Hey everybody! It’s time to (chill out…) for one more anime for Anime Short Features Month! To recap, we embraced otaku culture of the mobile generation in Hackadoll, relaxed with comfort food and a smooth beverage in Wakakozake, and explored one of Japan’s most treasured art styles combined with the nation’s most contested historic periods in Sengoku Chojyu Giga. This time, we are bringing together different cultures in urban Japan in Tonkatsu DJ Agetaro.
I actually think this is one of the most creative anime short features that gives us a different flavor of a slice of life. I may have a bias toward the setting given where I live, but urban life hardly gets represented in anime, especially considering how many of these shows take place in Tokyo. But this series also combines two things that aren’t always seen together. Who knew that fried cooking and disk jockeying had so much in common?
The animation and music melds perfectly together for one funky anime short. And if nothing else, this series always gives me a craving for some tonkatsu.
So here we are again, at anime’s take on the Sengoku period. Now I have covered this historic period extensively as it relates to anime, some adaptations better than others, granted. But this time, the series uses the classical art form of chojyugiga to tell the tale.
Now I’m not exactly an art history buff, but chojyu giga is a Japanese art that was printed on scrolls depicting humans as animal caricatures. The art began around the 12th and 13th centuries, but you may find an artisan today who still makes them. Chojyu giga may not be manga as we know it today, but its style has influenced manga in a lot of ways. The very attachment to anthropomorphism of regular human beings (albeit political figures for the purposes of this series) is one of the more obvious examples to me.
Chojyu giga are considered masterpieces of Japanese culture today, so they must be revered in high regard. But if this anime is any indication of how these works of art are to be treated, they are far from being an art style for the elite noble classes. On the contrary, the ones shown here are satirical political cartoons.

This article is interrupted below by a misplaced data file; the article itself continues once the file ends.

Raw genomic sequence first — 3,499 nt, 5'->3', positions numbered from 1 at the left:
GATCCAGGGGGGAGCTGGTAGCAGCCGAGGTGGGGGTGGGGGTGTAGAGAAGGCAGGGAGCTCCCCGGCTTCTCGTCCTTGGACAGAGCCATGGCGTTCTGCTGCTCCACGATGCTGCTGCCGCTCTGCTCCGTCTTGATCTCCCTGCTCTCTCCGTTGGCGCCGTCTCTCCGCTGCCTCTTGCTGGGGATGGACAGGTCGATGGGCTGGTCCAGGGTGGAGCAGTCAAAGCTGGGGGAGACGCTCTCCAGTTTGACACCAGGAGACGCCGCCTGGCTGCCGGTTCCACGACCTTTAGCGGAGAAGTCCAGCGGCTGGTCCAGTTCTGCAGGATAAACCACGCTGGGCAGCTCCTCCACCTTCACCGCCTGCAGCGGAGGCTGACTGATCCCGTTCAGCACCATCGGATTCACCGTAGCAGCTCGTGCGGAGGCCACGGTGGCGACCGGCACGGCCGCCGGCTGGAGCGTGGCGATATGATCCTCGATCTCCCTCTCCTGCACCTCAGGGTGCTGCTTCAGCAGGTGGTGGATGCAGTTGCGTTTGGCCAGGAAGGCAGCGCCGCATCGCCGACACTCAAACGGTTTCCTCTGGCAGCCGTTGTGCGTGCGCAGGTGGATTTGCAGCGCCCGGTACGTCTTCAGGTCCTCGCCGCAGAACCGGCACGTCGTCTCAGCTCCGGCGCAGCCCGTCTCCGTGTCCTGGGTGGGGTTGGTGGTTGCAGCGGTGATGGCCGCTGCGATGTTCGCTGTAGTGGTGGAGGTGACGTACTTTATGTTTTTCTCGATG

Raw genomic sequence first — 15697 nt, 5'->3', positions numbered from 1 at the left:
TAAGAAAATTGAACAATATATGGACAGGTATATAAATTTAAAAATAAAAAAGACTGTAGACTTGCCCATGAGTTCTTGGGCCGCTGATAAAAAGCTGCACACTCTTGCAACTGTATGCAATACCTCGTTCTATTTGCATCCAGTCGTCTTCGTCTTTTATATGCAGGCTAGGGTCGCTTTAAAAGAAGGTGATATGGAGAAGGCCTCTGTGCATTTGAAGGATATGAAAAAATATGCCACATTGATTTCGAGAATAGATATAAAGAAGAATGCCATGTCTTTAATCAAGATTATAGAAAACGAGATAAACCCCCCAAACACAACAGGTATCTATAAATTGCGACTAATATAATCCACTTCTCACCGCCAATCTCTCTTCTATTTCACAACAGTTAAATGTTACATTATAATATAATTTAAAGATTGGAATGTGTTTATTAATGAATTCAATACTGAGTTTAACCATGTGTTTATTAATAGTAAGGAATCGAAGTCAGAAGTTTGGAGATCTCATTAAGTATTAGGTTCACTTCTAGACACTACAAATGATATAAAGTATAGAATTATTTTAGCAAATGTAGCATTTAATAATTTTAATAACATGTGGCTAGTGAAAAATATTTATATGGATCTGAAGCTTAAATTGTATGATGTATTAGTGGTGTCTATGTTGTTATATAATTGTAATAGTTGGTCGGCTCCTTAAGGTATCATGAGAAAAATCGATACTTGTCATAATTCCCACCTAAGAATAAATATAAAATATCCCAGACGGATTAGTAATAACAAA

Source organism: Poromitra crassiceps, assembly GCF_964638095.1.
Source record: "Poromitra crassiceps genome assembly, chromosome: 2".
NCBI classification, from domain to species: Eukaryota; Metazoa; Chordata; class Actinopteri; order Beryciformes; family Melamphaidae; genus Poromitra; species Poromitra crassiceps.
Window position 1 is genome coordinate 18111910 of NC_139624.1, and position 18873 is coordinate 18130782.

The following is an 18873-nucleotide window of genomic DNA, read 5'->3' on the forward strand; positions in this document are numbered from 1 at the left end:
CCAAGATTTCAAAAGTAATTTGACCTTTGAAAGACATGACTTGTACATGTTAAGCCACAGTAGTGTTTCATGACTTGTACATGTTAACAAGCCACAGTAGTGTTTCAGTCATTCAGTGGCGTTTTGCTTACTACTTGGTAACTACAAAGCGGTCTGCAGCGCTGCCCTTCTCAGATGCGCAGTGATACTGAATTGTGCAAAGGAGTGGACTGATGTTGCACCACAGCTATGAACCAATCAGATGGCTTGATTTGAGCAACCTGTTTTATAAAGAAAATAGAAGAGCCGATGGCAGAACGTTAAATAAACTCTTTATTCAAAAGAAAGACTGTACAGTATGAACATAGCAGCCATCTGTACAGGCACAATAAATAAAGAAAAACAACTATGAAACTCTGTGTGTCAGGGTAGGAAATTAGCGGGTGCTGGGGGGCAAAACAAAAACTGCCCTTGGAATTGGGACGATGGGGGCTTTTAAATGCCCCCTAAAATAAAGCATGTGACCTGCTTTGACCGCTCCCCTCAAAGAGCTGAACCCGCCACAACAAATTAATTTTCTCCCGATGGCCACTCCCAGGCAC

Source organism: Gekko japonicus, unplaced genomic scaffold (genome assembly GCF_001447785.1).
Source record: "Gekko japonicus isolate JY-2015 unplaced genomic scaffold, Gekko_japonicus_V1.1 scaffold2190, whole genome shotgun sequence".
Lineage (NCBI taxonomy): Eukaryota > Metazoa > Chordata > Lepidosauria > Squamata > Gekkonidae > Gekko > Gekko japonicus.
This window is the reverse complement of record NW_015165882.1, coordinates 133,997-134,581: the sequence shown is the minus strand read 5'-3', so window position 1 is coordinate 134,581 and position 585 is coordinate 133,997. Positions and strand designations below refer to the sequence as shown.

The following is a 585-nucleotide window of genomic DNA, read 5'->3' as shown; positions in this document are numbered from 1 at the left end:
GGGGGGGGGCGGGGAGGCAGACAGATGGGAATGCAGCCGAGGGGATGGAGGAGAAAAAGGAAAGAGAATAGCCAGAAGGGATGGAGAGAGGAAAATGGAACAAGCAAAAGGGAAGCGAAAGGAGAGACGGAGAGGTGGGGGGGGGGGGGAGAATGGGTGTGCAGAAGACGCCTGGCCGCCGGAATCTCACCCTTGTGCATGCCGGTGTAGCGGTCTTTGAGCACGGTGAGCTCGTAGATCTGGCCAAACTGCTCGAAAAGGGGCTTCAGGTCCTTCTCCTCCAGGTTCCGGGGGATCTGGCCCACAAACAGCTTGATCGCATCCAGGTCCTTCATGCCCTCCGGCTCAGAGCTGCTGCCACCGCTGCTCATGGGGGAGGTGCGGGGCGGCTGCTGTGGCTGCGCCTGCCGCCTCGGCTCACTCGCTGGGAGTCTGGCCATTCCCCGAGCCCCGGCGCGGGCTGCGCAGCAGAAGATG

Let’s make one thing clear: there is nothing wrong with this series. It’s pithy enough to be relaxing, it’s got a fun-loving character, and it brings the anime fan and foodie communities together. At least I hope it does.
Obviously I recommend the series (I recommend crap that I hate too, so long as I’m talking about it). Hell, I’d recommend the live action drama for all of a handful of episodes I’ve seen of it. It’s entertaining. Unfortunately, I do have one bias that keeps me from enjoying this popular short feature to its fullest.
Sorry, fans. I don’t drink.
Are you otaku? Do you feel like your life is dull as ever? Need some excitement in your life? Or do you just want to get… advanced?
If you answered “yes!” to any of the above questions, do we have a deal for you! Based on the mobile app by popular demand (I guess?), let these virtual Hacker Idols (Hackadolls) help you out! They come in all kinds of figures, colors, personalities, and will help you in any situation! Start now and advance your life today!
So my last batch of reviews have been very theory-driven, analyzing the use of very real concepts in very unreal situations. Well not this time.
I’ll get back to thought-provoking anime another day. Today, I’m just going to cover something fun. And while I’m sure someone out there is hard at work making fan theories for this fun short series, I’ll be looking at Studio Trigger’s recent gem as it is: a tribute to everything they have created thus far. Why? I don’t know. I guess I’ll have to figure that — JUSTICE!